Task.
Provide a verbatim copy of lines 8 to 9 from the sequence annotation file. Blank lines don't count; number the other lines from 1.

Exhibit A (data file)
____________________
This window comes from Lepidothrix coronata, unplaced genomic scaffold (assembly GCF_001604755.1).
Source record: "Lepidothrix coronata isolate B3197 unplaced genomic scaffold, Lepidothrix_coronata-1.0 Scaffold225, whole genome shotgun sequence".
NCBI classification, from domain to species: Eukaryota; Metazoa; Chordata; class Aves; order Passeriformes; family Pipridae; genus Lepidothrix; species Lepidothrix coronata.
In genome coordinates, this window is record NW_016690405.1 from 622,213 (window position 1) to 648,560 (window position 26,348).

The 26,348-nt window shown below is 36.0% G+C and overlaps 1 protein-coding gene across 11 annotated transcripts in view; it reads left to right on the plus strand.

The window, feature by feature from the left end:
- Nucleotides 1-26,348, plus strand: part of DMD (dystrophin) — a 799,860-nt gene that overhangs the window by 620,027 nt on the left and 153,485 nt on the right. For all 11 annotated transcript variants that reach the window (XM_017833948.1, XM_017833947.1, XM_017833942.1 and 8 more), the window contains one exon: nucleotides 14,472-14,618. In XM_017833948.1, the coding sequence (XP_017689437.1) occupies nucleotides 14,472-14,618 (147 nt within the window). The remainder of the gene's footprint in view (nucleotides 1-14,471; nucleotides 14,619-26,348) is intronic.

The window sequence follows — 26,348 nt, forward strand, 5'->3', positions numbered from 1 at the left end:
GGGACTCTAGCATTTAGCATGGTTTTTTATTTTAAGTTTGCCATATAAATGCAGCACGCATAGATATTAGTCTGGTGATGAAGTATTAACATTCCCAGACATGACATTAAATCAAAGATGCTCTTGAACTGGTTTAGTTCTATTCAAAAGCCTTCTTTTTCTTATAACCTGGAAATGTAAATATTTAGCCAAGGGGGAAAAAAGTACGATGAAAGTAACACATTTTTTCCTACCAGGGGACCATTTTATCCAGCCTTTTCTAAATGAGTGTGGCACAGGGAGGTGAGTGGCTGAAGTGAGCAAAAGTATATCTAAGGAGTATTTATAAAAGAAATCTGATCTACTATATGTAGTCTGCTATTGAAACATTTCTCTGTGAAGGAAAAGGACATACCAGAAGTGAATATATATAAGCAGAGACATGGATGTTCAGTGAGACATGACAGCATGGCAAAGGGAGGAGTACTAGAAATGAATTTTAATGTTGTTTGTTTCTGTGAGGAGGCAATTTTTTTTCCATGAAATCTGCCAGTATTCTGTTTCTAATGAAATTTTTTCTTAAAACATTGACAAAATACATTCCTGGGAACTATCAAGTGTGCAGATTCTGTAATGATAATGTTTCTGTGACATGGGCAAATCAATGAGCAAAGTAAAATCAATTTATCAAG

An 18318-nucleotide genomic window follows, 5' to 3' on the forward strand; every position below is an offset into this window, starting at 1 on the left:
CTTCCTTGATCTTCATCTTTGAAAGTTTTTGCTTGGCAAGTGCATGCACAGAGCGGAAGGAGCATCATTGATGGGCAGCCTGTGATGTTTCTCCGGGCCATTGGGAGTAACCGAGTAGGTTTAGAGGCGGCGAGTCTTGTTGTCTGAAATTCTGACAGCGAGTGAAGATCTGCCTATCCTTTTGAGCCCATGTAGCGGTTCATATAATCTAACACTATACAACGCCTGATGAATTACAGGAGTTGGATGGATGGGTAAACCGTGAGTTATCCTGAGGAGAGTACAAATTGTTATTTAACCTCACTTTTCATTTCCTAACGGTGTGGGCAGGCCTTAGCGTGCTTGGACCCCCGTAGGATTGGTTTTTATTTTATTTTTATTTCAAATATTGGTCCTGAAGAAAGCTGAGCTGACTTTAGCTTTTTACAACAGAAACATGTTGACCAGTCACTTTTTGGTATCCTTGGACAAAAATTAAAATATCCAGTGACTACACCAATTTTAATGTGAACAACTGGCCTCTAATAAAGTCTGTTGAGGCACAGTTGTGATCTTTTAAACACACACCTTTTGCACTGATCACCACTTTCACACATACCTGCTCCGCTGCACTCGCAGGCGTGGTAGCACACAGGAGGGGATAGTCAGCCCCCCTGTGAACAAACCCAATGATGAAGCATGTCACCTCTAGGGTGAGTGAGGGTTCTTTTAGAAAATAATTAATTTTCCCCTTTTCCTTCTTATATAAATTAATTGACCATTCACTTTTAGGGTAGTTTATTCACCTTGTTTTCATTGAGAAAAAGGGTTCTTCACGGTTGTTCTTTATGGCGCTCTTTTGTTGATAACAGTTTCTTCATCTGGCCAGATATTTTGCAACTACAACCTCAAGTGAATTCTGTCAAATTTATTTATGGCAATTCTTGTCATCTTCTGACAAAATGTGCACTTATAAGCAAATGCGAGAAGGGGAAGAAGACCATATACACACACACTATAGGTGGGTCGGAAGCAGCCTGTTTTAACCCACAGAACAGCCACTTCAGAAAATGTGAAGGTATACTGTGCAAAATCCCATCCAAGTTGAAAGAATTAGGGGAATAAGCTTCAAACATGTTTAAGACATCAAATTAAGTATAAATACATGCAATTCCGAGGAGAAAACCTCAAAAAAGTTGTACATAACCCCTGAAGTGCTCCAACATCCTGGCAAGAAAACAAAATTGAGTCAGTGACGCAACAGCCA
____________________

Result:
The window sequence follows — 26,348 nt, forward strand, 5'->3', positions numbered from 1 at the left end:
GGGACTCTAGCATTTAGCATGGTTTTTTATTTTAAGTTTGCCATATAAATGCAGCACGCATAGATATTAGTCTGGTGATGAAGTATTAACATTCCCAGACATGACATTAAATCAAAGATGCTCTTGAACTGGTTTAGTTCTATTCAAAAGCCTTCTTTTTCTTATAACCTGGAAATGTAAATATTTAGCCAAGGGGGAAAAAAGTACGATGAAAGTAACACATTTTTTCCTACCAGGGGACCATTTTATCCAGCCTTTTCTAAATGAGTGTGGCACAGGGAGGTGAGTGGCTGAAGTGAGCAAAAGTATATCTAAGGAGTATTTATAAAAGAAATCTGATCTACTATATGTAGTCTGCTATTGAAACATTTCTCTGTGAAGGAAAAGGACATACCAGAAGTGAATATATATAAGCAGAGACATGGATGTTCAGTGAGACATGACAGCATGGCAAAGGGAGGAGTACTAGAAATGAATTTTAATGTTGTTTGTTTCTGTGAGGAGGCAATTTTTTTTCCATGAAATCTGCCAGTATTCTGTTTCTAATGAAATTTTTTCTTAAAACATTGACAAAATACATTCCTGGGAACTATCAAGTGTGCAGATTCTGTAATGATAATGTTTCTGTGACATGGGCAAATCAATGAGCAAAGTAAAATCAATTTATCAAG